The Weather Channel has released its list of tentative winter storm names for 2015 and 2016, and they are cynical pap designed to maximize social sharing and, thereby, profit for the network. The names range from the cataclysmic Goliath to the self-aware Yolo, the historic Olympia to the "bound to attract the same Weezer joke from everyone on Twitter" Jonas.
Other types of storm names are decided upon by a group of warning centers, and are meant to serve as a shorthand between weather forecasters and the populations they serve. This is not entirely the case, however, with winter storm names. They double as promotions for event viewing. In 2011, the channel struck gold when dubbing a Halloween nor'easter, Snowtober. The next year, the company shrewdly began making events out of all winter storms, beginning with winter storm Athena in November 2012.
According to a report on The Washington Post, The Weather Channel will only apply names to "storms that threaten populations of 2 million or greater, or an area of 400,000 square kilometers." Of course, they have allowed wiggle room to name any storm outside this measurement, should they see fit. Rules, you see, are meant to be broken.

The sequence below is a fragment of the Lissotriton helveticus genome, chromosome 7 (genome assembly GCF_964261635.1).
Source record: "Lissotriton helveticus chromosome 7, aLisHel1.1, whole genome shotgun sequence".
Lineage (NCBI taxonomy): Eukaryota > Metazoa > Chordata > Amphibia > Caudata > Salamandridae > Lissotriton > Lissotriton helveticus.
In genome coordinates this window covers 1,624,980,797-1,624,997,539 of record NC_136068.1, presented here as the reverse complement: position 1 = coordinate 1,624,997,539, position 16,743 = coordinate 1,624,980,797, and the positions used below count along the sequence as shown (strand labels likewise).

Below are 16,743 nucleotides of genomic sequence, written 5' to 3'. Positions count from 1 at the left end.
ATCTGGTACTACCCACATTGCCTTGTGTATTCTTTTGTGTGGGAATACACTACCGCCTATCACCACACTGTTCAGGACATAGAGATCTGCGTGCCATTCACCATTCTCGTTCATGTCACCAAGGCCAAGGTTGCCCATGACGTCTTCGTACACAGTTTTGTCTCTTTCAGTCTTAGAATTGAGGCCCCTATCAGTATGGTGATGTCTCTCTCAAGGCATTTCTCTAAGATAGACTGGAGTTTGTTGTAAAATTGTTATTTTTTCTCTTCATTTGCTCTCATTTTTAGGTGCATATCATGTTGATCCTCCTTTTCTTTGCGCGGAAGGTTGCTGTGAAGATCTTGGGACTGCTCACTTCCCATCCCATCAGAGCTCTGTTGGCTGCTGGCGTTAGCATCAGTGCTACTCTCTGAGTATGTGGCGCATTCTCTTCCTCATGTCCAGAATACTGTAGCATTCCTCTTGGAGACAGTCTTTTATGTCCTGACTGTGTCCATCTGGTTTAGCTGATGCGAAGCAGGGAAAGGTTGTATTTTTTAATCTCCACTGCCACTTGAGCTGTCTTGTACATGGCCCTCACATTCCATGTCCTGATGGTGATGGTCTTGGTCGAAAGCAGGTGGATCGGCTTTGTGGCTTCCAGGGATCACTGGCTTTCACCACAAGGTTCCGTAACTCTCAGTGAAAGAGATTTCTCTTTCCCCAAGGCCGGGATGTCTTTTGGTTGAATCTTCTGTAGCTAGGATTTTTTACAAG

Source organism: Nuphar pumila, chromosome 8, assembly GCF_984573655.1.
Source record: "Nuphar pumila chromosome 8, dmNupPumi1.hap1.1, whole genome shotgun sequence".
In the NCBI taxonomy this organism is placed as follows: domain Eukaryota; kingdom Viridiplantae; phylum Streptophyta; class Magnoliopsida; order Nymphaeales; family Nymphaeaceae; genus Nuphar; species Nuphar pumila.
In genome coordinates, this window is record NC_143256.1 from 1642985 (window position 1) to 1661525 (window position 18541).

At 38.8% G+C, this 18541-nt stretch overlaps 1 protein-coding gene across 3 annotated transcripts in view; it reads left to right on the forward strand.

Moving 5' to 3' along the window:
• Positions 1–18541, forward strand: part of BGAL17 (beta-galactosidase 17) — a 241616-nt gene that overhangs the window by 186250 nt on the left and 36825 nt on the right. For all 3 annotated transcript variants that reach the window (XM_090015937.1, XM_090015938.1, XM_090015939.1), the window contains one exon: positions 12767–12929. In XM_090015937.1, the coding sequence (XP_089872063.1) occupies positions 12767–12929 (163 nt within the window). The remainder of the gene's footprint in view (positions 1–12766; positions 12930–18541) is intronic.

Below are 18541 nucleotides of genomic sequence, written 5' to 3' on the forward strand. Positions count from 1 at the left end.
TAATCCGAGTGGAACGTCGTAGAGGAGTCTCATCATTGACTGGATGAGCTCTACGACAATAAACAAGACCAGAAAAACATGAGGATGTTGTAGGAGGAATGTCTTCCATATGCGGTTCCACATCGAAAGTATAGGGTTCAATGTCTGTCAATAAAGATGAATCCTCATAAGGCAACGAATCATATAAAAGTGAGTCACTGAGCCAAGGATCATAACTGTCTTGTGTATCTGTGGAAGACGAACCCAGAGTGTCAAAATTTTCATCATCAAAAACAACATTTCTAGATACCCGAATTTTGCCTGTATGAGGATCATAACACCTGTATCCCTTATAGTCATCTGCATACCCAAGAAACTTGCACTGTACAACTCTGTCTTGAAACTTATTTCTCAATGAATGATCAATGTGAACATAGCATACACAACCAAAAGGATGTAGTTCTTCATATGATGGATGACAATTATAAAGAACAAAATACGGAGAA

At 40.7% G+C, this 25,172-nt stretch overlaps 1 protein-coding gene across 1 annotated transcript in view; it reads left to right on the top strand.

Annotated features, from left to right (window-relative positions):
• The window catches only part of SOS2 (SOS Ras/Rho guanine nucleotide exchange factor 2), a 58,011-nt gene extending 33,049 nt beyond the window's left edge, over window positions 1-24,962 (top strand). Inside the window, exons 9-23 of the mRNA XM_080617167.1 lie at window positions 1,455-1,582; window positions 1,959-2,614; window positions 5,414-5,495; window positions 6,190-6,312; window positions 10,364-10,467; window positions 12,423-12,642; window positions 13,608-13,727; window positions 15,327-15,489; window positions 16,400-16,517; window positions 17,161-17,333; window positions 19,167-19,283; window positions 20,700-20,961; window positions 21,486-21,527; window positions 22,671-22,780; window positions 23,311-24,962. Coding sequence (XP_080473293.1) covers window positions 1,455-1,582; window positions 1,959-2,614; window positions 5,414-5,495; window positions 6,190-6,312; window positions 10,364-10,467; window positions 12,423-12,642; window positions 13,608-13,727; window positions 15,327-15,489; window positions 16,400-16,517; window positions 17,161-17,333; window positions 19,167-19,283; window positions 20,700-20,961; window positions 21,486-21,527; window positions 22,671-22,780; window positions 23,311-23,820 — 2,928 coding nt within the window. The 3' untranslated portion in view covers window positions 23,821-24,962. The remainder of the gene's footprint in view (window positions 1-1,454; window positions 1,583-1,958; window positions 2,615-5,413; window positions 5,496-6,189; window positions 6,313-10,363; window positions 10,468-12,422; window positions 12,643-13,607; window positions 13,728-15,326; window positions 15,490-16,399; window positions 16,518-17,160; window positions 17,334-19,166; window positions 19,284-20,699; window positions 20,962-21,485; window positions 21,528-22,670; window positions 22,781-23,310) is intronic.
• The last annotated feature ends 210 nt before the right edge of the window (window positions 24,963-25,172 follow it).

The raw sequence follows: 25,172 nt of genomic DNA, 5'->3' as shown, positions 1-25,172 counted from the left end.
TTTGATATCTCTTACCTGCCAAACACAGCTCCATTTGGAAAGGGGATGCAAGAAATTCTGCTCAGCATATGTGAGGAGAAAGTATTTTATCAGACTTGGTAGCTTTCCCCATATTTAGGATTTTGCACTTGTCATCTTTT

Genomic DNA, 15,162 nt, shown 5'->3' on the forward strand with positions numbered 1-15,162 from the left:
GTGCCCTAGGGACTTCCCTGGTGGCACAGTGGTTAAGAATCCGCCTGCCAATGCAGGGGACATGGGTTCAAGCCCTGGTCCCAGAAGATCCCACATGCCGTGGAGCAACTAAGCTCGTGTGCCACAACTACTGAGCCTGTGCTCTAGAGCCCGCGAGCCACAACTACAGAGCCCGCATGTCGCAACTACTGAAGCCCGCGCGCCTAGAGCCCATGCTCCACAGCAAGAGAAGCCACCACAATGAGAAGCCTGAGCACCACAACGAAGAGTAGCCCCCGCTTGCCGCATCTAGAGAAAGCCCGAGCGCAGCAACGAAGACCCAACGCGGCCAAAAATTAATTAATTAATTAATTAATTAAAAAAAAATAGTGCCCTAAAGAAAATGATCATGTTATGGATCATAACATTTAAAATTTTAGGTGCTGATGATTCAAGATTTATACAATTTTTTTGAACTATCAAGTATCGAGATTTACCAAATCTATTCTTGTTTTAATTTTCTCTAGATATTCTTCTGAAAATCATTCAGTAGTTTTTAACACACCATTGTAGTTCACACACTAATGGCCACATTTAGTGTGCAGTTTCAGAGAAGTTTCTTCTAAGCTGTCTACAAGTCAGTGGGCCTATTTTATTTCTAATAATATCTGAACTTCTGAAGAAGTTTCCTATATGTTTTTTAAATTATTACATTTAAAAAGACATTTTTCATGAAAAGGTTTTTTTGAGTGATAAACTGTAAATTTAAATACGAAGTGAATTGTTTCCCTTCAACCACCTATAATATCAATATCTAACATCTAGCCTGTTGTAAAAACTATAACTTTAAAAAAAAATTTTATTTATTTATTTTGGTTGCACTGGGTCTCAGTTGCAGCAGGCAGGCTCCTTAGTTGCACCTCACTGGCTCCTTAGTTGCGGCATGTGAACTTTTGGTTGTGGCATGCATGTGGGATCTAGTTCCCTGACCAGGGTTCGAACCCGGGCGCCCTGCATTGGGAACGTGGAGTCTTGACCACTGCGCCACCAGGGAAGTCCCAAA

This portion of The Washington Post's story captures the television network's strategy:
The names were selected again with help from Bozeman High School's Latin Club in Bozeman, Mont. The list was tweaked by senior meteorologist Bryan Norcross, who said he combed through the suggestions to make sure they're short, pronounceable and work well as a hashtag, since social media is the "driving force behind the naming."
Here's the full list of names, via The Weather Channel:
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